This year is the shortest amount of time between Turkey Day and Christmas — four fleeting weeks — so they will be jammed even more than usual. I intend to enjoy them. This is, after all, my favorite time of year.

So the weekend has been busy with spring-cleaning-for-winter, washing curtains and bedding, finishing up yard maintenance, and storing away outdoor furniture. This week we will hang white twinkly lights on the porches and trees, taking advantage of our fingers actually being flexible enough in the warmer temps. Trust me, I’ve had those years stringing lights in frigid temps with frozen fingers and it certainly drains the fun out of it! Brrr!

This fall we had new counter tops installed in the kitchen and additional cabinets added to a bare wall so I’m still working on organizing and moving pans, dishes, and everything else in the kitchen to new storage spots. That’s been a chore but I’m certainly looking forward to the extra counter space during baking season. Bring on the gingerbread men, fudge, and toffee!

Autumn 10 Bill, Matt 2019

Mr. Mitchell had a helping hand from our son when he cut down a worrisome tree in the yard.

Oh, and Mr. Mitchell revved up his chainsaw and downed a bothersome tree this past week that will provide much firewood but also has more limbs than Jack’s bean stalk so clean-up has been ongoing.

Did I mention it’s been a busy week? And that Christmas tree we straightened up so carefully? It’s still waiting for yours truly to string the lights before we can dive into the ornament box. ‘Tis the season … ho ho ho!

The holidays are on their way to the Shenandoah Valley….

Seasons

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Mom and her girls — my two sisters and me — in 2015 taking niece Em back to the University of Virginia after winter break.

Virginia’s November elections are over and we are hurtling into the holiday season. This morning there’s much to do but I’m also reflecting on the past year and all there is ahead.

I lost my mother this year. While I haven’t talked or written much about it, going into the holidays will be the continuation of all those “firsts” that everyone experiences after someone dies. Since Mom’s passing in July, we have experienced the first Labor Day (we used to go to my Aunt Ruth’s Northern Neck house on the river when she was alive) … first autumn (my mom and dad married on October 23 in 1948 so the season reminds me of the two of them in their youth) … first Halloween (Mom and my step-dad dressed up one year and showed up at a party Mr. Mitchell and I were having at our house in Midlothian) … and even Election Day (Mom used to put out yard signs all over Midlothian and Salisbury, stumping for her chosen candidates).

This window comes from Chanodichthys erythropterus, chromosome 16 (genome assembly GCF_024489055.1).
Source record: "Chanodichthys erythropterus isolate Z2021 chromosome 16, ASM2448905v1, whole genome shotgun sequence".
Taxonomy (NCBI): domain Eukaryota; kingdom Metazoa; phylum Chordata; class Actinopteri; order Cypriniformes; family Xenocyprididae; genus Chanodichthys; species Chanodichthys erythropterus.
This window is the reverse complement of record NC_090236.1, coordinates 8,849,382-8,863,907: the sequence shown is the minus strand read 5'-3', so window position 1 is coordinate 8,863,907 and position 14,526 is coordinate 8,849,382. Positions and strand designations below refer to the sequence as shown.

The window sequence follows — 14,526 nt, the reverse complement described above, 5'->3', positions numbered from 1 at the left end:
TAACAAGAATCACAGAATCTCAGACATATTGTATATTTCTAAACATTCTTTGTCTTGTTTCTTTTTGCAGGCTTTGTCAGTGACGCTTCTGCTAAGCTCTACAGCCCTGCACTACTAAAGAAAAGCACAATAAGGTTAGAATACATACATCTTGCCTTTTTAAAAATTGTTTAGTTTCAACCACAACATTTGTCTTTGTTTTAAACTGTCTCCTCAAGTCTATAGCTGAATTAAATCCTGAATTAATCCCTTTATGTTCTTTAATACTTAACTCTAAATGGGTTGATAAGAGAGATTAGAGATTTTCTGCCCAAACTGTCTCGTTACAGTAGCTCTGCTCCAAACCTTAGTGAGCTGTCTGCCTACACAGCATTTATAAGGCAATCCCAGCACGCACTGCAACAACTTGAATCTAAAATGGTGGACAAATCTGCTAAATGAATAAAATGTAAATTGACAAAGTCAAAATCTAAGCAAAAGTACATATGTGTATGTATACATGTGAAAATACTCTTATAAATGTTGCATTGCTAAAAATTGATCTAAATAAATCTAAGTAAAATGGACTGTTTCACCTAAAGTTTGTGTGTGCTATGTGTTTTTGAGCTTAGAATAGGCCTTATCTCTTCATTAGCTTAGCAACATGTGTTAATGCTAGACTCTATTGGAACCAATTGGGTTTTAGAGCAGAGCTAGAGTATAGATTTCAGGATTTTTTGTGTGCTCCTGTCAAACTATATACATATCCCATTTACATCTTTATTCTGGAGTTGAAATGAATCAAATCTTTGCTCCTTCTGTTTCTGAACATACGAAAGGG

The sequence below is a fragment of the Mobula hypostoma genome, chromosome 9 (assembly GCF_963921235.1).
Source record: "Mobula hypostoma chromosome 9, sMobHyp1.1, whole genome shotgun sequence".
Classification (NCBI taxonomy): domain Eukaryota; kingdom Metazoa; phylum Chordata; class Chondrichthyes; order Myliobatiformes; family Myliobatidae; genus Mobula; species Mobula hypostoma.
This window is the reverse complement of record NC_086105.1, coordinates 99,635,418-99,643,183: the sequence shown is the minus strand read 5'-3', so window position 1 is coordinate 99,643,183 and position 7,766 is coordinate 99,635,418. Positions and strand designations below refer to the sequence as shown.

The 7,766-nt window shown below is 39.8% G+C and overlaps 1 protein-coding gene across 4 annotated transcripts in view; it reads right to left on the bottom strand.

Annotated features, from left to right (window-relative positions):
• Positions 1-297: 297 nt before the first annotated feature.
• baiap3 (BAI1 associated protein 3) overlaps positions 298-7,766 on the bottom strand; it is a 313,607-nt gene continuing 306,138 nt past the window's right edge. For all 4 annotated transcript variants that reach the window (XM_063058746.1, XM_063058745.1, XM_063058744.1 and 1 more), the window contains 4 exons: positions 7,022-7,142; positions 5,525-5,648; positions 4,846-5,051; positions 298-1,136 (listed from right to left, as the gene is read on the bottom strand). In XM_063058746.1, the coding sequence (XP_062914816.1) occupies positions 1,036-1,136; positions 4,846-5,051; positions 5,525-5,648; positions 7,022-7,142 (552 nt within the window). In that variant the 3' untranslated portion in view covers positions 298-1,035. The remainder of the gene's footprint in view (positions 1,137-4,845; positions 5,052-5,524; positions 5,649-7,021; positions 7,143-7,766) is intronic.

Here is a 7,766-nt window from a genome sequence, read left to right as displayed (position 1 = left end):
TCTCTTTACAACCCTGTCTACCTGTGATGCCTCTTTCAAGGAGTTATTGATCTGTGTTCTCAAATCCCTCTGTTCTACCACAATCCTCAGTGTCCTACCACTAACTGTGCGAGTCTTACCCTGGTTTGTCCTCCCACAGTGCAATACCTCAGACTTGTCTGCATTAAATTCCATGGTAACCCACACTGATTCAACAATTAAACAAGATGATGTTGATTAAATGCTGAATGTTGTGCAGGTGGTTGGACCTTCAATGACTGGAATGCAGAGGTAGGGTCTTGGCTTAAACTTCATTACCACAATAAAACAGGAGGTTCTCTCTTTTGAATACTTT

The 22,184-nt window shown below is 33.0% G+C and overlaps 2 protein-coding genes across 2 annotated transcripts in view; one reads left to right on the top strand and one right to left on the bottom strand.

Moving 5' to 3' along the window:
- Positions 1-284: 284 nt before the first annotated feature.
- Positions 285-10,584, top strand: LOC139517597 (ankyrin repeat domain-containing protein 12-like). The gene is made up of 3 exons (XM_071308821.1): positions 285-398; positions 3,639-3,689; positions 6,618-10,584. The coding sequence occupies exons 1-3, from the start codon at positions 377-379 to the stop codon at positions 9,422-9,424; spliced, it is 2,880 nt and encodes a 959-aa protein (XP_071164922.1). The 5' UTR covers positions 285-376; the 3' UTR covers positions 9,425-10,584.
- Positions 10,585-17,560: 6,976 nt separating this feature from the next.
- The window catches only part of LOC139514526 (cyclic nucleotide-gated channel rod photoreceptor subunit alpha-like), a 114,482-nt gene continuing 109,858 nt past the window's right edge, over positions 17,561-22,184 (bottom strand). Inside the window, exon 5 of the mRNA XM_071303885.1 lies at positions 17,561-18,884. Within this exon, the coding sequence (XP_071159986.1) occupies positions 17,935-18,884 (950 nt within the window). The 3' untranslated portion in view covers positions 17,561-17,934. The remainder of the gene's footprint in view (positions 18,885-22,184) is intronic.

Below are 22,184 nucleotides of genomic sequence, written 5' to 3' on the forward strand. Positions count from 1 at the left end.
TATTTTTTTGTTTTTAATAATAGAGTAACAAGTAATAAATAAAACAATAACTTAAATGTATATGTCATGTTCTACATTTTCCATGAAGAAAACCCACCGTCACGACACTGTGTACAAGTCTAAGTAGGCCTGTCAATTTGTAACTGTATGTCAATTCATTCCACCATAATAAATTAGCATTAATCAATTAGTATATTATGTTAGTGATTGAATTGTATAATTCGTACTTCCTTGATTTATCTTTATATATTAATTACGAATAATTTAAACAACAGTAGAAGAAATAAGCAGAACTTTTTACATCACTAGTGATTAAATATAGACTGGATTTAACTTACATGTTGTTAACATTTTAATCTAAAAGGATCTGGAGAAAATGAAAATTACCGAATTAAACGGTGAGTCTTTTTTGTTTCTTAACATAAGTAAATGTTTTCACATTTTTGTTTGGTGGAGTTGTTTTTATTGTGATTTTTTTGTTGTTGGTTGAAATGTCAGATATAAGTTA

Now we’re coming up on the first Thanksgiving, Christmas, and New Year’s without her.

On this chilly and overcast Saturday morning, it’s somewhat dreary outside the window, and inside my head. It’s still hard to believe she’s gone. I’ll put on some music — music always soothes me — and go about my day.

As the seasons pass, we check off one more “first” of not having Mom here….

Back in the Homeschool Classroom … Rainy Days

6d7a7-schoolbooksWith rain pouring down outside my window in the Shenandoah Valley and the mountains hidden behind fog and low clouds … dark and dreary but cozy and bright inside … my mind wandered back to rainy days when my kids were little. A drippy day was the perfect time to build a blanket house. Some people call it a fort. Either way, it made hours of fun for little ones who couldn’t go outside and play.

It wasn’t a new idea to me. When my sister and I were young, our mom would take the ladder-back dining room chairs and spread blankets over them to make us a blanket house. We spent hours playing inside, arranging the interior, napping, tending our baby dolls, and whatever else little girls do to entertain themselves by setting up housekeeping under a sagging blanket ceiling.

So when I had children of my own, the memory of those rainy days gave me the idea that my kids would probably like doing the same. And they did.